Uhuru Kenyatta kin fails to bar firm from 443-acre Thika farm

Economy

Uhuru Kenyatta kin fails to bar firm from 443-acre Thika farm


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Mr Ngengi Muigai. PHOTO | FILE

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Summary

  • Court of Appeal judges Roselyn Nambuye, Fatuma Sichale and Sankale Ole Kantai dismissed an application by Mr Muigai seeking to bar Bidii Kenya from occupying the land it bought at an auction 15 years ago.
  • Mr Muigai has filed 18 cases in the last 30 years in an attempt to stop KCB Bank from auctioning the land.
  • When KCB finally sold the land to Bidii Kenya in 2007, Mr Muigai roped in the real estate firm into the plethora of court cases in a bid to stop eviction.

Ngengi Muigai, a cousin of President Uhuru Kenyatta, has lost yet another bid to stop a real estate firm from taking possession of a 443-acre piece of land in Thika following a court ruling.

Court of Appeal judges Roselyn Nambuye, Fatuma Sichale and Sankale Ole Kantai dismissed an application by Mr Muigai seeking to bar Bidii Kenya from occupying the land it bought at an auction 15 years ago.

Their decision is the latest in one of the most protracted and intriguing court cases.

Mr Muigai has filed 18 cases in the last 30 years in an attempt to stop KCB Bank from auctioning the land. When KCB finally sold the land to Bidii Kenya in 2007, Mr Muigai roped in the real estate firm into the plethora of court cases in a bid to stop eviction.

The Kenyatta kin had asked the Court of Appeal to allow him revive one of the cases he lost before Justice Jonathan Havelock in 2014. Muiri Coffee Estates, a company associated with Mr Muigai, sued KCB and Bidii Kenya in 2008.

In 2013 KCB and Bidii Kenya asked the High Court to dismiss the suit but Justice Havelock declined.

KCB and Bidii Kenya moved to the Court of Appeal, which ordered that the suit before Justice Havelock be terminated.

Following the termination, Bidii Kenya filed an application before Justice Havelock seeking to evict Mr Muigai. The application was granted, but Mr Muigai insisted that the suit had already been terminated hence Justice Havelock should not have entertained the eviction application.

Mr Muigai returned to the Court of Appeal seeking to set aside the eviction orders, but his lawyers failed to appear for the hearing of the case. The Court of Appeal then dismissed the suit.

In 2018, Mr Muigai filed a fresh application at the Court of Appeal seeking to challenge Justice Havelock’s eviction orders afresh.

Justices Nambuye, Sichale and Kantai have now ruled that Mr Muigai had already attempted to appeal the eviction order in 2014 but his suit was dismissed for failure to prosecute.

Bidii Kenya had opposed Mr Muigai’s intended appeal on grounds that it would be an unfair and illegal second bite at the cherry for the politician.

“Counsel for Bidii Kenya Ltd submits that Muiri Coffee Estates had filed a similar application dated March 18, 2014… seeking stay of execution pending the lodging, hearing and determination of an intended appeal from the ruling and order of Havelock, J, the very relief Muiri Coffee Estates seeks from this court in the application under consideration. Due to Muiri Coffee Estate’s advocate’s nonattendance, the application was dismissed by this court on March 25, 2015,” the Court of Appeal judges said.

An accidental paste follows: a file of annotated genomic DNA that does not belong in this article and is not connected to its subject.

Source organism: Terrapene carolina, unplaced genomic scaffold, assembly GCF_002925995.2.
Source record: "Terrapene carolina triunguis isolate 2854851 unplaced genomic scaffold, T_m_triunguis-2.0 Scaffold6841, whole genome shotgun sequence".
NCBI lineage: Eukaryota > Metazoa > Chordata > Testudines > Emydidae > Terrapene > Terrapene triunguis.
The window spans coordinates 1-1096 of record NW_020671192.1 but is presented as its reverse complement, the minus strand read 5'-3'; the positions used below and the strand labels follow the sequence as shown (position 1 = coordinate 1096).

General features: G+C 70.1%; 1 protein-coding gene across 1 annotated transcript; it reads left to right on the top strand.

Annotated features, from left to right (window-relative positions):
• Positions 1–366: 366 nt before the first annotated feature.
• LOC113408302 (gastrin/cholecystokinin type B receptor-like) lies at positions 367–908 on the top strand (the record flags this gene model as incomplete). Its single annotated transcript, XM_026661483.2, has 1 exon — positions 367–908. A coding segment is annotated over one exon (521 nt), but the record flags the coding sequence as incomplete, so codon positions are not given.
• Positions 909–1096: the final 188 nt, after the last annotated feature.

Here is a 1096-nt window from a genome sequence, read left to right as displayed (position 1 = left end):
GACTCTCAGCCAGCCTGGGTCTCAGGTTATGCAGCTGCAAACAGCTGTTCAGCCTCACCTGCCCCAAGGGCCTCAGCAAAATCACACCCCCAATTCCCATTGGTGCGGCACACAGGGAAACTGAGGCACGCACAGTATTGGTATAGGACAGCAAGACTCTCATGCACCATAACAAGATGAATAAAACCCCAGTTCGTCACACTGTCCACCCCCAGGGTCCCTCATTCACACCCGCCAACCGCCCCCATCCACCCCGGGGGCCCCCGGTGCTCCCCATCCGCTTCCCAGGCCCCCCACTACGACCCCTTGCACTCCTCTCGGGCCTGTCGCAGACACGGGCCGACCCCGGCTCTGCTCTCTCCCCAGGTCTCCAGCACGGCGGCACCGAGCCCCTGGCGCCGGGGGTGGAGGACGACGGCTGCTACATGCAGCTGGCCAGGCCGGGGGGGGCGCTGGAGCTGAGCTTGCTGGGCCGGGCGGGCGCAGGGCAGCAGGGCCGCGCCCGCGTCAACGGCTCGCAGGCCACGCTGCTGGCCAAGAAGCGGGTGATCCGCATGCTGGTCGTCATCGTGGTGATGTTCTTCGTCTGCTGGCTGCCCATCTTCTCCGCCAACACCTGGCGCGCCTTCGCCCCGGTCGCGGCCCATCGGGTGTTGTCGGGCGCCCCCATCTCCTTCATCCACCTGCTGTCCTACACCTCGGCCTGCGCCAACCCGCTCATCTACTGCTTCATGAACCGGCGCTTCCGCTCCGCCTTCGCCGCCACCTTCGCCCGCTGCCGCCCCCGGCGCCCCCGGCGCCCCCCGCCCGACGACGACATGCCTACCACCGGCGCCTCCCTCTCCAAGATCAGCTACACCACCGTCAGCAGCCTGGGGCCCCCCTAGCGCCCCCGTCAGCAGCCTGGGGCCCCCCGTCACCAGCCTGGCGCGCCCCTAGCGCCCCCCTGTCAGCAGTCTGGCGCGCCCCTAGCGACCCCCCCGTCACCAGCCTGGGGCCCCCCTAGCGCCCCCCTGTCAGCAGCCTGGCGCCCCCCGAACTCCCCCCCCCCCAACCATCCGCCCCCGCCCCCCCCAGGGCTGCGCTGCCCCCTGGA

“In the absence of any facts to the contrary, the position we take is that indeed there was an earlier application filed by Muiri Coffee Estates seeking the same relief which was dismissed for want of prosecution. In light of the above provision, coupled with Muiri Coffee Estate’s silence on Bidii Kenya Ltd’s assertion on the issue, our hands are tied. We cannot proceed further. We have to down our tools.”

Through his Benjoh Amalgamated Ltd, Mr Muigai borrowed Sh18.6 million from KCB in 1988 to set up a coffee farm while eyeing the lucrative export market.

Mr Muigai used land owned by two of his companies – Benjoh Amalgamated and Muiri Coffee Estates – as security for the loan. Benjoh Amalgamated was the principal borrower, while Muiri Coffee Estates became a guarantor.

Unable to pay the loan, KCB planned to auction the 443-acre land in Thika owned by Muiri Coffee Estates.

Mr Muigai’s firms then filed several suits and applications to stop the bank’s planned sale.

In 2007, when court orders barring sale were lifted, KCB advertised an auction and Bidii Kenya emerged the best bidder with a Sh70 million offer.

The land was transferred to Bidii Kenya in 2008.

In 2020, Mr Muigai filed a public petition at the National Assembly seeking to quash KCB’s auction and Bidii Kenya’s purchase.

The National Assembly’s Finance Committee, however, found that KCB followed the law in auctioning the property and that the courts had also delivered rulings in line with the Constitution.

The committee recommended that the National Assembly amend section 3 of the Law of Contract Act to ensure that creditors pursue principal borrowers before attaching securities placed by loan guarantors.

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